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Reps to investigate GOTV licence status

The House of Representatives on Tuesday mandated its Committee on Information, National Orientation, Ethics and Values to investigate the licence status of GOTV in the provision of Digital Terrestrial Television Services in Nigeria.

The committee is also to engage the National Broadcasting Commission (NBC) to enforce the pay-per view scheme on the digital television broadcasting service providers for the benefit of Nigerians.

The resolutions followed the adoption of a motion titled “Call for Investigation of the License Status of GOTV in the Provision of Digital Terrestrial Television Services in Nigeria’’, sponsored by Rep. Jones Onyereri (PDP-Imo).

Moving the motion, Onyeriri argued that GOTV does not possess the licence to provide digital terrestrial television services in Nigeria.

He said that “Details Nigeria Limited” was the company which obtained a Digital Mobile TV (DSTV MOBILE) for 10 Nigerian cities in 2007.

“However, the licence granted to Details Nigeria Limited was converted by GOTV to provide digital terrestrial television through a high-tech manoeuvre without due process and in violation of the provisions of the law,’’ Onyeriri said.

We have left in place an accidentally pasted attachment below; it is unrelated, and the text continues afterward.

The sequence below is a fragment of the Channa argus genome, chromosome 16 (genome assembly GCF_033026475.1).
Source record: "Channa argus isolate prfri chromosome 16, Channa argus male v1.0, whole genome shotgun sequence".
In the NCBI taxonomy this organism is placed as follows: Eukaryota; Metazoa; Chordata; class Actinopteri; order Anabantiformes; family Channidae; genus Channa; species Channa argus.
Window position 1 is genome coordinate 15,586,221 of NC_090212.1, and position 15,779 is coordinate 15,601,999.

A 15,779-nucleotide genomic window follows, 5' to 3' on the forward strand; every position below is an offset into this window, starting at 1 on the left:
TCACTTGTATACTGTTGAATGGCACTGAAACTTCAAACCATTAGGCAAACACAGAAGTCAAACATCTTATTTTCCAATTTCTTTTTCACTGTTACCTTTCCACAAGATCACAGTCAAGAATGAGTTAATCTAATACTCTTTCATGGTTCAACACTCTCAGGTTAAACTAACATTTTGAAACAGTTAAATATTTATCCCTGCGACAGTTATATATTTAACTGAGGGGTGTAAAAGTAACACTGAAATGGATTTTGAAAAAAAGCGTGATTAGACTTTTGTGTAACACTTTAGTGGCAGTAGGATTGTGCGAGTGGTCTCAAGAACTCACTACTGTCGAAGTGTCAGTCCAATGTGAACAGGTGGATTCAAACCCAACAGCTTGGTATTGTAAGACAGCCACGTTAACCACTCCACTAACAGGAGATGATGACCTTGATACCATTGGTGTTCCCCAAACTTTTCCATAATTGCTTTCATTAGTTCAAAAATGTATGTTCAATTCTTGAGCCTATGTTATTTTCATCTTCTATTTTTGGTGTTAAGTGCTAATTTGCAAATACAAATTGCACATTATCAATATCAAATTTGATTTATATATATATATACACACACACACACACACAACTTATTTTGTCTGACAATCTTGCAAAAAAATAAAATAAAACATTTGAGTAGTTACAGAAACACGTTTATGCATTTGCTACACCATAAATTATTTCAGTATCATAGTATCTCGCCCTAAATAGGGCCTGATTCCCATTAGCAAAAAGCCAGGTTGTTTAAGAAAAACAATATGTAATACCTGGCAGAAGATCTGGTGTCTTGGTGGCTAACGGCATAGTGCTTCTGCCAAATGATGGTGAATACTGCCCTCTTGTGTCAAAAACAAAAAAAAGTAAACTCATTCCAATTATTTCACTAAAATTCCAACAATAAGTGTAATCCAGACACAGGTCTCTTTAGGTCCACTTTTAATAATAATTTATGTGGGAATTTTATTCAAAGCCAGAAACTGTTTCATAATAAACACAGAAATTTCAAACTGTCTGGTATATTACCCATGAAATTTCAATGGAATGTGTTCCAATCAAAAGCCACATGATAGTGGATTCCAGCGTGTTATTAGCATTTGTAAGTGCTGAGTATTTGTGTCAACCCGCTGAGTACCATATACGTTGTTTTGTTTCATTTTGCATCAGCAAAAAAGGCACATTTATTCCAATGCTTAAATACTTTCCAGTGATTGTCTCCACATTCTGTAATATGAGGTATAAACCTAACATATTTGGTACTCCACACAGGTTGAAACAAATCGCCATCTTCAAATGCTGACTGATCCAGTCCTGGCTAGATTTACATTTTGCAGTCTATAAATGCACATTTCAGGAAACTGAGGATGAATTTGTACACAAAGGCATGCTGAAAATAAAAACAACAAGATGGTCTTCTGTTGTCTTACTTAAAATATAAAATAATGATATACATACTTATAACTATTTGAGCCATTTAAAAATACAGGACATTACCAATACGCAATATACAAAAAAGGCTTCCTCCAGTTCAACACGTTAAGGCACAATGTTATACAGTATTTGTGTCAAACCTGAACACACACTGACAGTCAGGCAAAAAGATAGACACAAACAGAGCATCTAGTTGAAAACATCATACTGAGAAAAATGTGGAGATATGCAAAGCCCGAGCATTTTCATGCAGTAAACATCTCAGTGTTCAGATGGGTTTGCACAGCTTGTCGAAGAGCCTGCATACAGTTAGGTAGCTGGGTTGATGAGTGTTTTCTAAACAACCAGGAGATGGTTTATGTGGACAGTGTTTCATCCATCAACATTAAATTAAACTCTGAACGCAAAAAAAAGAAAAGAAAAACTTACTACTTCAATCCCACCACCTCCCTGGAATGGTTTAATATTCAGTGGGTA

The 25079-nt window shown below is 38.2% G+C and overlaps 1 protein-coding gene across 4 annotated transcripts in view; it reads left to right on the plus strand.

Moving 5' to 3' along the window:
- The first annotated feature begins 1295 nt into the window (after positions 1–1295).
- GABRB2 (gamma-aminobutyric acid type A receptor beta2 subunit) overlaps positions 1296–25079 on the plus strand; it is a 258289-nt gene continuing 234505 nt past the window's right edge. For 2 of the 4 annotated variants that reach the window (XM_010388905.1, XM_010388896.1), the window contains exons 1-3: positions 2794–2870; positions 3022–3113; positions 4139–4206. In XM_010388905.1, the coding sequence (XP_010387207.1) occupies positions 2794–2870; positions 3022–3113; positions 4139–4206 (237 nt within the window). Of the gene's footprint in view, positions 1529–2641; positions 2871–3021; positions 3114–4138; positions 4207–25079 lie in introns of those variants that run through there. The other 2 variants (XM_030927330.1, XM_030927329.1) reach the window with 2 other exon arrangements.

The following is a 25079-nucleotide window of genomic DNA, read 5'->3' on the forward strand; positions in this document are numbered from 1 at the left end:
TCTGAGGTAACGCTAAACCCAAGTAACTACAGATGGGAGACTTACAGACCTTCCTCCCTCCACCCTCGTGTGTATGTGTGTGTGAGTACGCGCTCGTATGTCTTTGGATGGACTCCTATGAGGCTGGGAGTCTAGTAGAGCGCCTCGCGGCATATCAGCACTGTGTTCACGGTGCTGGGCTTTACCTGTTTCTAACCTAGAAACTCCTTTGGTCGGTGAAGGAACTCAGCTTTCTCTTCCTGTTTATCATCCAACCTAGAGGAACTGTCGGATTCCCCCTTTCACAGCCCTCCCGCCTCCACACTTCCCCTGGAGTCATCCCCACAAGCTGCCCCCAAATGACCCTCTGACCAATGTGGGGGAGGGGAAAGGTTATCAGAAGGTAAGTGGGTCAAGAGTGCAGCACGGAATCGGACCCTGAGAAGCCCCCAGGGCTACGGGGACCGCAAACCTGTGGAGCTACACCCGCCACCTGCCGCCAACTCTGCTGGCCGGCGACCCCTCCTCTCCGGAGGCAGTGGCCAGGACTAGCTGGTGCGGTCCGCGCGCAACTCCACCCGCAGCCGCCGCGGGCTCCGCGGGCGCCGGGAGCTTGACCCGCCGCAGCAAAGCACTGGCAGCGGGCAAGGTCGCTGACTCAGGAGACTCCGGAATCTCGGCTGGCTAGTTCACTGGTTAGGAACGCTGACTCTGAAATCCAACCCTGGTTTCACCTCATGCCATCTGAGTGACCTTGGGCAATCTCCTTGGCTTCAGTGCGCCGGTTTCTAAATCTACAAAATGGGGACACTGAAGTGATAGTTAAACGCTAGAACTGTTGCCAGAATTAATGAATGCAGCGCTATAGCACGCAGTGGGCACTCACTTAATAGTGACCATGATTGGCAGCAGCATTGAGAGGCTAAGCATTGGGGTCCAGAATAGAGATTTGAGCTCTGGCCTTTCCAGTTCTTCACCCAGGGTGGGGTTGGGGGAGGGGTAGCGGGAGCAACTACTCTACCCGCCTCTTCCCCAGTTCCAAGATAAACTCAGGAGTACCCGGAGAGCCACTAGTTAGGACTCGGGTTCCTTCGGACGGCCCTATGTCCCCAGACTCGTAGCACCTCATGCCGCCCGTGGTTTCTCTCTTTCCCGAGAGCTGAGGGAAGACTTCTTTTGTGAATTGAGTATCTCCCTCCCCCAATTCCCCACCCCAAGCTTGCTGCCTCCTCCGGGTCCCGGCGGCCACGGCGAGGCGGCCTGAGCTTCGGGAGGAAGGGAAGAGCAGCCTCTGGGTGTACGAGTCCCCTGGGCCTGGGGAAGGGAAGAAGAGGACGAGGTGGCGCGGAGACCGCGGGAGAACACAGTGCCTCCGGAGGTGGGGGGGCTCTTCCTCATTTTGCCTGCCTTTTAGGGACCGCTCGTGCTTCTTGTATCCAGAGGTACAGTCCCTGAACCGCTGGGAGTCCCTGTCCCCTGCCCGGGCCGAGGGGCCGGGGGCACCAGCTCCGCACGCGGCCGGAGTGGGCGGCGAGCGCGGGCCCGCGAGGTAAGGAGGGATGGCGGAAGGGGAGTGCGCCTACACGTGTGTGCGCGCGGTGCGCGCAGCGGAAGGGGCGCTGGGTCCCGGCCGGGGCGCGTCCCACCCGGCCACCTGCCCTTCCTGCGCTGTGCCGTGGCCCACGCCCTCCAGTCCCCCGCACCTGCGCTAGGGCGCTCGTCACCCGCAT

According to him, the National Broadcasting Commission is empowered to regulate the operations of Radio and Television stations, including Cable Television Services, direct broadcasting and any other medium of broadcasting in Nigeria.

“Section 2 (1) (g) of the Act empowers the Commission to receive processes and consider applications for the establishment, ownership or operations of radio and television stations in Nigeria.

“The section of the Act specifically empowers the Commission to control and regulate the operations as well as upholding the principles of equity and fairness in the broadcasting industry.

“In violation of the Act, GOTV, a subsidiary of Multi-Choice Nigeria, started operations of Digital Terrestrial Television Broadcasting in April 2012 at Ibadan, Port Harcourt and Lagos without passing through the due process of bidding for the private signal distribution.

“Nigerians are made to pay for what they do not consume through the monthly subscription scheme presently obtainable in the service charges of major Digital Television Broadcasting service providers like DSTV, Star times and GOTV.

“This is as against the pay per view scheme obtainable in other countries like USA, UK, Brazil, France, and even South Africa,’’ Onyereri said.

The committee was given eight weeks to carry out the investigation and report back to the House for further legislative action. (NAN)

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